Zach March 5, 2015 2:20 PM

Perhaps Google is concerned about their future information-collection ability.

Google is after all not really a tech company. They are more like an advertizing company that provides tech tools, as their core business is adverts.

For example according to this article:
Google, Mighty Now, but Not Forever

Although Google has spent considerable resources inventing technologies for the future, it has failed to turn many of its innovations into new moneymakers. About 90 percent of Google’s revenue is from ads, most of that on its search engine.

Anura March 5, 2015 2:35 PM


Without a secure hardware storage solution, your key is stored in a file that is protected by the pin, which is trivial to crack for most pins – a 6-digit pin is easily doable in under a day on a computer with a single CPU core and no specialized software. Most people have very weak security (pin or pattern, the latter being even less secure than a 6-digit pin), because typing a strong password on a phone to unlock it is inconvenient.

Thoth March 6, 2015 2:46 AM

It’s just all glooms overall even if INFOSEC/COMMSEC/ITSEC sees some “improvements”. We have lots of good papers (e.g. ePrint IACR) but mostly the industry is still sitting on what we have about 20 years ago or even 40 years ago. It’s about time the industry needs a very big reboot (that already was due for decades).

Android, iPhone, BlackPhone, BlackBerry, Nokia, WindowsPhone, XXXXXXPhone ??? It’s all insecure.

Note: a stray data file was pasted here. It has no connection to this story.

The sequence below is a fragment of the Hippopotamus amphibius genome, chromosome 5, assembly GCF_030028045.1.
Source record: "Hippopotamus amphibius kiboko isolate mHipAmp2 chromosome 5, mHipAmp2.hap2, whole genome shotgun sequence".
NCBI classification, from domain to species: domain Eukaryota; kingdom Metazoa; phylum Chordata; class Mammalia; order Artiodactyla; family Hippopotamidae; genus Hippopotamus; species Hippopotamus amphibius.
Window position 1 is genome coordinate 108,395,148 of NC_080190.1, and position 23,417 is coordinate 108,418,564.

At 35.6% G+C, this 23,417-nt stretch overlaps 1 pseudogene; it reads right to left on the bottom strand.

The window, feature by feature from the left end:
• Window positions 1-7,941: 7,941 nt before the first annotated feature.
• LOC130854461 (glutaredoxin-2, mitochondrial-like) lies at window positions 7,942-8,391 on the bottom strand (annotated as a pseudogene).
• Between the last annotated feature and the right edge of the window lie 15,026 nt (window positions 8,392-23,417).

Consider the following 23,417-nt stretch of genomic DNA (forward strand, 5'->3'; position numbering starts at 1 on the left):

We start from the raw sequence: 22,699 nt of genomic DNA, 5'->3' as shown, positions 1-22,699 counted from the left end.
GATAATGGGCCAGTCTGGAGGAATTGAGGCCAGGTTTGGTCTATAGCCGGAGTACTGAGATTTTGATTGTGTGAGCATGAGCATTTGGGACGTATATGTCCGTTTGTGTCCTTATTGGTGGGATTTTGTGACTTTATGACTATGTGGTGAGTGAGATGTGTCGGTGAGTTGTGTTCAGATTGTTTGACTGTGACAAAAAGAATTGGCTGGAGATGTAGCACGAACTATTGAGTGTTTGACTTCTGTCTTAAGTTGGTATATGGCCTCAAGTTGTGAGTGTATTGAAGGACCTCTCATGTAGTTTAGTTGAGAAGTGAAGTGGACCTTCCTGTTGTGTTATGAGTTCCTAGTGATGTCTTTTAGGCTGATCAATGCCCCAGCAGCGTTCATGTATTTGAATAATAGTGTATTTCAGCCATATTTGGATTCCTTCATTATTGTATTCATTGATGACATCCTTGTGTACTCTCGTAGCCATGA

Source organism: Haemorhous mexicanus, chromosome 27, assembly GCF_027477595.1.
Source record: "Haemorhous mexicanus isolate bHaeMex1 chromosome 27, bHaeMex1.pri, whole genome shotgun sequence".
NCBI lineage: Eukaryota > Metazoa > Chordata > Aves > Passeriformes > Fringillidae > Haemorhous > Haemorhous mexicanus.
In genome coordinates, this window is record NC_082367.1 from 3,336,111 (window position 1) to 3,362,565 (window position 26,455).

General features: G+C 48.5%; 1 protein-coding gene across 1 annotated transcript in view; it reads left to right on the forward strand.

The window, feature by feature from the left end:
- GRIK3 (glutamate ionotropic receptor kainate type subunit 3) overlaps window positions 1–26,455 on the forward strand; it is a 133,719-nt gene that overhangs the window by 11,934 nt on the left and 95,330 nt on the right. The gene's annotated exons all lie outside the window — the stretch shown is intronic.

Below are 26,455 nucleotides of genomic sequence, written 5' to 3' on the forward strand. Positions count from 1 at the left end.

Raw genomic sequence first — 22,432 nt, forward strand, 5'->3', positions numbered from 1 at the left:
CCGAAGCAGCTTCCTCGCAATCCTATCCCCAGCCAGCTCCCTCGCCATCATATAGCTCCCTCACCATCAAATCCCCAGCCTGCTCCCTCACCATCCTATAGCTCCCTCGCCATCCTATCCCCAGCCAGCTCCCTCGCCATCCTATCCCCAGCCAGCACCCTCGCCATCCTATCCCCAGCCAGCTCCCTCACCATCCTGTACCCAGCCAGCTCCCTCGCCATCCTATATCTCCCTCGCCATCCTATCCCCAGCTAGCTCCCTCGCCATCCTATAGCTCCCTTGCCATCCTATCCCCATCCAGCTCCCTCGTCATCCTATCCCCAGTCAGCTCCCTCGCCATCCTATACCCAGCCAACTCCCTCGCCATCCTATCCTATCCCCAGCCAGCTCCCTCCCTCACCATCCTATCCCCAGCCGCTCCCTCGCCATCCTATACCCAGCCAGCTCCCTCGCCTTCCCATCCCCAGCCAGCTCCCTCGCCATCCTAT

Your hardware is insecure anyway.

Some solutions would be to use TPM chips in your ARM/Intel/AMD processors/crypto-processors or the use of the microSD card slot for microSD card secure elements in the form of … microSD card that respond to and acts as a micro smartcard. Do you know the hardware and software (including firmware) of these chips to properly tell if it has been backdoored ?


End of the day, it’s back to square one for most people who try and seek security. The most basic level of security and trust which is the hardware (quote RobertT) cannot be verifiable.

Methods to sidestep like “air-gapping”, data diodes with one way traffic, IOMMU and all these techniques are made to try and assert some levels of trust.

Regardless if Android has FDE-enabled or not, the end result is the ARM chips inside those Android phones or Intel chips if you will, are all backdoored (most likely) at the end of the day. If NSA could backdoor firmware of almost all hard disks, what is the likelihood they wouldn’t do that to processors too ?

Wael March 6, 2015 3:19 AM


Your hardware is insecure anyway.

1- Why?
2- What can be done about it?

I would say the platform is not assured to be secure, but either way: Dig deep in the bowls of this blog and you may find the answers 😉